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Cocaine use 'firmly embedded in UK'

The use of cocaine in the UK has more than trebled in two decades and is no longer the "the preserve of wealthy bankers and celebrities", a report has found.

The Advisory Council on the Misuse of Drugs said the drug has spread throughout all areas of society since the mid-1990s following the emergence of a market in cheap, low-purity powdered cocaine that operates alongside a more expensive and far higher purity version of the drug.

The access to cheap cocaine - often mixed with harmful cutting agents - is "highly likely" to have driven the rise in the number of users from "hard pressed" or low income backgrounds, as well as the "comfortably off", living outside cities where drug use was traditionally uncommon.

But more surprising to authors was the "phenomenon" of older people up to the age of 54 using cocaine - a trend not seen in other drug types.

The report, addressed to Home Secretary Theresa May and Health Secretary Jeremy Hunt, is the first of its kind to investigate powdered cocaine use and was launched in response to fears of a perception that the drug is safe as use increased.

Professor Les Iversen, chair of the ACMD, an independent body which advises the Government, said: "Consumption of powdered cocaine in the United Kingdom has changed radically over the last two decades.

"Once characterised as the preserve of wealthy bankers and celebrities, the research highlighted in this report shows a cheaper, low-purity version of the drug has permeated society far more widely.

"Given the clear health risks associated with even infrequent cocaine use, and associated issues such as dependency and crime, this development has posed a huge challenge to health professionals, law enforcement, educators and academics."

He added: "I believe the drug is firmly embedded in UK society."

Using data from the Crime Survey for England and Wales, the report said 0.6% of 16-59 year-olds took powdered cocaine in 1996, compared to a peak of 3% - or 885,000 people - in 2008/2009.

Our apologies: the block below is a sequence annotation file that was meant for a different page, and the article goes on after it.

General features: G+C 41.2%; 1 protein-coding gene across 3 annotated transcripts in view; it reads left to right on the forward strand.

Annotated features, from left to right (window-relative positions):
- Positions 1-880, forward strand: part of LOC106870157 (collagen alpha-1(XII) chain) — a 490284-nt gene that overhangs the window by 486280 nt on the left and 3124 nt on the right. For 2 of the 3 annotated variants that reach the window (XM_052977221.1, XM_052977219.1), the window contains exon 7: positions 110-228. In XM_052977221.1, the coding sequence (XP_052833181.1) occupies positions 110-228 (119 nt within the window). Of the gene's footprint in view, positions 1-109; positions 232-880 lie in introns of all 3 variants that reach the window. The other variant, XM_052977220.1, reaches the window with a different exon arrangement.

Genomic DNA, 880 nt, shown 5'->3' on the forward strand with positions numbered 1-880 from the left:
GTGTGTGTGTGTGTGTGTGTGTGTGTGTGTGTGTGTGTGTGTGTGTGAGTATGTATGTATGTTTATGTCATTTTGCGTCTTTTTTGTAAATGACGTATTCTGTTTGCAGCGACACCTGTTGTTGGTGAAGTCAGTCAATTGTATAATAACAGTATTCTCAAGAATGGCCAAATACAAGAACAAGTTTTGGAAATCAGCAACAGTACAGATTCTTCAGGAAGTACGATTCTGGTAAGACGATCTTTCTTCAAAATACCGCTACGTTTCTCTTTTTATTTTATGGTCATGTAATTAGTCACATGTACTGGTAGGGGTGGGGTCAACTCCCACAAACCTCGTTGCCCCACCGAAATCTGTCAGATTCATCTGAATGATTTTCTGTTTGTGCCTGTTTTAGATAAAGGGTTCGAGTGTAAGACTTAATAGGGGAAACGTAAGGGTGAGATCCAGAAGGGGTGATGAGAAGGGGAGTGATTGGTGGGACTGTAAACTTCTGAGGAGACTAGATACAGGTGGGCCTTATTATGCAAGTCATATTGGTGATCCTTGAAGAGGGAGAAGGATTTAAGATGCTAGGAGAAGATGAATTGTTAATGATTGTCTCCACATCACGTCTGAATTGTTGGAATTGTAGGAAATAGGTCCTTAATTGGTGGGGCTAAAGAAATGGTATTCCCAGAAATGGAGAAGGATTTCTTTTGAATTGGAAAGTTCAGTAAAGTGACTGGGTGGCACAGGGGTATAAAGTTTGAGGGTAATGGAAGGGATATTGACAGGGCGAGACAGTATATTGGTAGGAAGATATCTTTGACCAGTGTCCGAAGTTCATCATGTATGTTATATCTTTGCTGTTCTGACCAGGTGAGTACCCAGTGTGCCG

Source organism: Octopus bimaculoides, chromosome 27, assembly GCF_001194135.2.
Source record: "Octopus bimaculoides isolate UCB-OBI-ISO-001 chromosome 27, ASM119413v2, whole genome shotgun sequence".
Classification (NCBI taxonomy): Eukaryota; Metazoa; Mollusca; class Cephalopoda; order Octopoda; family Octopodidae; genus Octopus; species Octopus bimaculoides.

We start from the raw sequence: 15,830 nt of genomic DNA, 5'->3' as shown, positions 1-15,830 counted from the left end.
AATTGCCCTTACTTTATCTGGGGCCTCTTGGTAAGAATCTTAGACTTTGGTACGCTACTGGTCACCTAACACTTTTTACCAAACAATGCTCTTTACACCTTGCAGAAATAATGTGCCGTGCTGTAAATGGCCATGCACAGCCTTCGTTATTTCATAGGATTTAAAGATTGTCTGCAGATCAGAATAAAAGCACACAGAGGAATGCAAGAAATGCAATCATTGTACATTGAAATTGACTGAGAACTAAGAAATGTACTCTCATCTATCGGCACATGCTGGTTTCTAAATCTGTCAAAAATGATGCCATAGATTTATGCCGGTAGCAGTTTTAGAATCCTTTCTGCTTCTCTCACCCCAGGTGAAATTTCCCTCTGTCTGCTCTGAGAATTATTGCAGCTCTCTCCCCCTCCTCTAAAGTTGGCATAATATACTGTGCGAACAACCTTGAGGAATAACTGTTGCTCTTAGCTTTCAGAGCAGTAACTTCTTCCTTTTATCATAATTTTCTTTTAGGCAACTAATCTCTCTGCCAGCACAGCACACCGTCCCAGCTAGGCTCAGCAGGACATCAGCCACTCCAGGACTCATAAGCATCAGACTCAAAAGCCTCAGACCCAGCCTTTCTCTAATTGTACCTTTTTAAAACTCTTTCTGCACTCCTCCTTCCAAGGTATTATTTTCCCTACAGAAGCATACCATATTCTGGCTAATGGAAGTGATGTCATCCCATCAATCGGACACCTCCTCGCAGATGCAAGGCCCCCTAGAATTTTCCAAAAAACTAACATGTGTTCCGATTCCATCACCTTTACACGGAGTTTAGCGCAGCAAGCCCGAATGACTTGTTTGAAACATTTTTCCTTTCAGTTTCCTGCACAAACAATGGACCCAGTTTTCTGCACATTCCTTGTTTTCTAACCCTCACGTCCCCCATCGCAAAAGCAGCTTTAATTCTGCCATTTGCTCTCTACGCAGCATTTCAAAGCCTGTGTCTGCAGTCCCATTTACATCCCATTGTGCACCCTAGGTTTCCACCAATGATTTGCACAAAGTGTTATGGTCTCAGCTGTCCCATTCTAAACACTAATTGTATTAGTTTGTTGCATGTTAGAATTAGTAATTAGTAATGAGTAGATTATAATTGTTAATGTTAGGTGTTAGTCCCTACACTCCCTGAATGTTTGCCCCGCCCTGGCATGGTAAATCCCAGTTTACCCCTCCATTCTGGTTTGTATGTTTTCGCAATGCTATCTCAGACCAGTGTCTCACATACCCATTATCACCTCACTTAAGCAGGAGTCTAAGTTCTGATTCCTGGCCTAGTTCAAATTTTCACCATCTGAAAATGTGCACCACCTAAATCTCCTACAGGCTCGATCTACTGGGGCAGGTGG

While the report said a slight fall in use since 2009 - to 743,000 people in 2013/2014 - could be a sign of a general decline in the UK, Mr Iversen said it is not yet significant.

Despite the rise Tim Miller, one of the authors of the report, said only a small minority of people use cocaine and warned against launching an anti-cocaine education campaign.

"I think we need to tread carefully around drugs education and prevention because it can backfire," he said.

"One of my worries is that if people think everyone is doing it then they might think it's OK to do it."

The drug can cause significant harm even in first-time or occasional users, including strokes, heart attacks, over-heating of body temperature to life threatening levels and psychiatric problems.

Health problems are also caused by cutting agents used to make the drug more profitable - including levamisole used to worm sheep - which can lower blood cell numbers and phenacetin which can cause kidney problems.

The report also found in the last year cocaine use was also found to be more than twice as popular among gays and bisexuals compared to heterosexuals.

A Home Office spokesman said the department " continues to be concerned about the harms caused by cocaine use, which is why it is a Class A drug".

"Law enforcement continues to tackle the supply of cocaine at home and abroad and the Coalition Government has introduced new powers to combat the trade in cutting agents, which are mixed with drugs by criminals to boost their profits," he said.

"We are grateful to the Advisory Council on the Misuse of Drugs for its review and recommendations on the use, prevalence and harms associated with powder cocaine. We will consider its advice carefully and respond in due course."

Dr Paul McLaren, a medical director at the Priory Group, which treats for drug and alcohol abuse across its 250 sites, said he was "not surprised" by the report.

"What I've seen is a wider range of use both across age range and the social spectrum", he said.

"It's certainly more widely used and appears to be more socially acceptable in young professionals. It's a common story that cocaine is available in social settings at parties, clubs and pubs and is easy to access.

"It's certainly not unusual to see university students using cocaine when in the past they would not have been able to afford it.

"I think in the past it's had a cool image that has contributed to its increase in use. It's not a safe drug, it's highly addictive and highly harmful.

"I see people with holes in their noses, with emotional and psychological damage from using cocaine.

"It's not as immediately addictive as something like heroin. Some people may be able to use it socially for years before developing a problem with it."

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